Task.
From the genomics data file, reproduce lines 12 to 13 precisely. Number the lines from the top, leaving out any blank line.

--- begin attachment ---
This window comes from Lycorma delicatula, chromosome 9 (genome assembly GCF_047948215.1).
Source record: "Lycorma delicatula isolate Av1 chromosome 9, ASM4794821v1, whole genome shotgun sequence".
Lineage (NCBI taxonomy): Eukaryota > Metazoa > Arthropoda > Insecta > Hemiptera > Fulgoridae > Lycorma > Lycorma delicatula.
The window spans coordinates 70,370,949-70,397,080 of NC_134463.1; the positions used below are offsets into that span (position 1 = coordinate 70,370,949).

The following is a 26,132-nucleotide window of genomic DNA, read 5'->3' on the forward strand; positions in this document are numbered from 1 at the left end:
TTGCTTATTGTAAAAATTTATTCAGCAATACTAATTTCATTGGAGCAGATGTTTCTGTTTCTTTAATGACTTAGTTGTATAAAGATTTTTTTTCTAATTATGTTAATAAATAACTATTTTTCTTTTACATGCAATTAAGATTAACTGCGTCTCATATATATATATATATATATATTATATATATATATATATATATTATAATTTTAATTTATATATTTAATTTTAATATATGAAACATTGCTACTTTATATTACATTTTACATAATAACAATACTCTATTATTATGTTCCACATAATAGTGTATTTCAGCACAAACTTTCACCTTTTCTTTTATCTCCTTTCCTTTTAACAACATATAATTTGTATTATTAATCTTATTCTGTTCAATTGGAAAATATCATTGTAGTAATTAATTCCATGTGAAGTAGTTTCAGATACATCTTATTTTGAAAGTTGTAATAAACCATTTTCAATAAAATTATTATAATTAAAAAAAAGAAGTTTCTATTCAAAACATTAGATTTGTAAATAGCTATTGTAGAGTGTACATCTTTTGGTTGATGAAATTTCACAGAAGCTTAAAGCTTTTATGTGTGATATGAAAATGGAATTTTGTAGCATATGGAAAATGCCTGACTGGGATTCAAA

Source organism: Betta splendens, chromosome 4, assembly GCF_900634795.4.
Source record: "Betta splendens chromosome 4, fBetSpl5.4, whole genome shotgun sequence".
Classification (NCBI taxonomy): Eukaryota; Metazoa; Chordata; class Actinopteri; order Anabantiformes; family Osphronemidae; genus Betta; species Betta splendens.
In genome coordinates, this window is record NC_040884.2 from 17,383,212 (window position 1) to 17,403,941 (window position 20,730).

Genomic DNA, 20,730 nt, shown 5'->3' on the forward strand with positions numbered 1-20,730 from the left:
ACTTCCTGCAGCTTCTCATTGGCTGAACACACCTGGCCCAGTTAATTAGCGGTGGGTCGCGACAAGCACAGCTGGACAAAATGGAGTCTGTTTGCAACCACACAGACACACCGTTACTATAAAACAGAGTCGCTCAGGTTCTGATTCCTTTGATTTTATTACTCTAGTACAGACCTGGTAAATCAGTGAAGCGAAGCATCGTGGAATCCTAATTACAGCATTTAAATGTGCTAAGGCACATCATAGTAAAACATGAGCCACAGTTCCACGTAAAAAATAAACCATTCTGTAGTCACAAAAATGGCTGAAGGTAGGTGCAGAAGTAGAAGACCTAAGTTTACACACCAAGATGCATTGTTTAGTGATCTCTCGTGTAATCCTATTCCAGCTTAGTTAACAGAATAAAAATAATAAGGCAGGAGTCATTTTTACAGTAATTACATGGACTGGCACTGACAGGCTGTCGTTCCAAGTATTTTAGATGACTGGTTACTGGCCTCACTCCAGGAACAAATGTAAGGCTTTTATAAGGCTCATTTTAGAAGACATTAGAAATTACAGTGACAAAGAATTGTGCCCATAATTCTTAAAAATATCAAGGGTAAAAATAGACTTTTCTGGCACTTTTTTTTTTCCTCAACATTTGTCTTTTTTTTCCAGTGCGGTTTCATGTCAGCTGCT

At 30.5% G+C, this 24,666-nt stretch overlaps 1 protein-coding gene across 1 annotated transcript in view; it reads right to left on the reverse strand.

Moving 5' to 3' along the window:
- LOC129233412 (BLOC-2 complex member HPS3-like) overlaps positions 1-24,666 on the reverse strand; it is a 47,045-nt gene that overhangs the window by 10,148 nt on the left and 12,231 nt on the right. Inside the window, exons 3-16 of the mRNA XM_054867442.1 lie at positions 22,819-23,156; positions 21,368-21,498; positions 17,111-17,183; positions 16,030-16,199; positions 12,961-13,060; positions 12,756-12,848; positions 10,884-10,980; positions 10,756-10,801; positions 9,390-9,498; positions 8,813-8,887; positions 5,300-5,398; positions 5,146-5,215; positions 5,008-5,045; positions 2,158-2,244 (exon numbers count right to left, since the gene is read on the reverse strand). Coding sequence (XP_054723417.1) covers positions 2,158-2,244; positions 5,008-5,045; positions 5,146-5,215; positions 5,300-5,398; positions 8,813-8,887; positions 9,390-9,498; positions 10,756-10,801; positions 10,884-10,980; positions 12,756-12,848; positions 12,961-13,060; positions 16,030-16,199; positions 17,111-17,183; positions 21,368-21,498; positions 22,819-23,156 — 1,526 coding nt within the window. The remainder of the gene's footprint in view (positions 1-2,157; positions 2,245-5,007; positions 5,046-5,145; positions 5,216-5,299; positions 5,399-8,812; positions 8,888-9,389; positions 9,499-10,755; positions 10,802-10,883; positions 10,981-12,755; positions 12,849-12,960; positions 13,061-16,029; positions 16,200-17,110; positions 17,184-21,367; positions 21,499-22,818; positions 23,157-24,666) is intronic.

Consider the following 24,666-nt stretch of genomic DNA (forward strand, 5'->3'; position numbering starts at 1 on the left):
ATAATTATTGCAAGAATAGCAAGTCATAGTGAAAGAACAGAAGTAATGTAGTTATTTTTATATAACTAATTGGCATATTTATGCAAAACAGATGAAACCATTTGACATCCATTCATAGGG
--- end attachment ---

ACTTCCTGCAGCTTCTCATTGGCTGAACACACCTGGCCCAGTTAATTAGCGGTGGGTCGCGACAAGCACAGCTGGACAAAATGGAGTCTGTTTGCAACCACACAGACACACCGTTACTATAAAACAGAGTCGCTCAGGTTCTGATTCCTTTGATTTTATTACTCTAGTACAGACCTGGTAAATCAGTGAAGCGAAGCATCGTGGAATCCTAATTACAGCATTTAAATGTGCTAAGGCACATCATAGTAAAACATGAGCCACAGTTCCACGTAAAAAATAAACCATTCTGTAGTCACAAAAATGGCTGAAGGTAGGTGCAGAAGTAGAAGACCTAAGTTTACACACCAAGATGCATTGTTTAGTGATCTCTCGTGTAATCCTATTCCAGCTTAGTTAACAGAATAAAAATAATAAGGCAGGAGTCATTTTTACAGTAATTACATGGACTGGCACTGACAGGCTGTCGTTCCAAGTATTTTAGATGACTGGTTACTGGCCTCACTCCAGGAACAAATGTAAGGCTTTTATAAGGCTCATTTTAGAAGACATTAGAAATTACAGTGACAAAGAATTGTGCCCATAATTCTTAAAAATATCAAGGGTAAAAATAGACTTTTCTGGCACTTTTTTTTTTCCTCAACATTTGTCTTTTTTTTCCAGTGCGGTTTCATGTCAGCTGCT

At 30.5% G+C, this 24,666-nt stretch overlaps 1 protein-coding gene across 1 annotated transcript in view; it reads right to left on the reverse strand.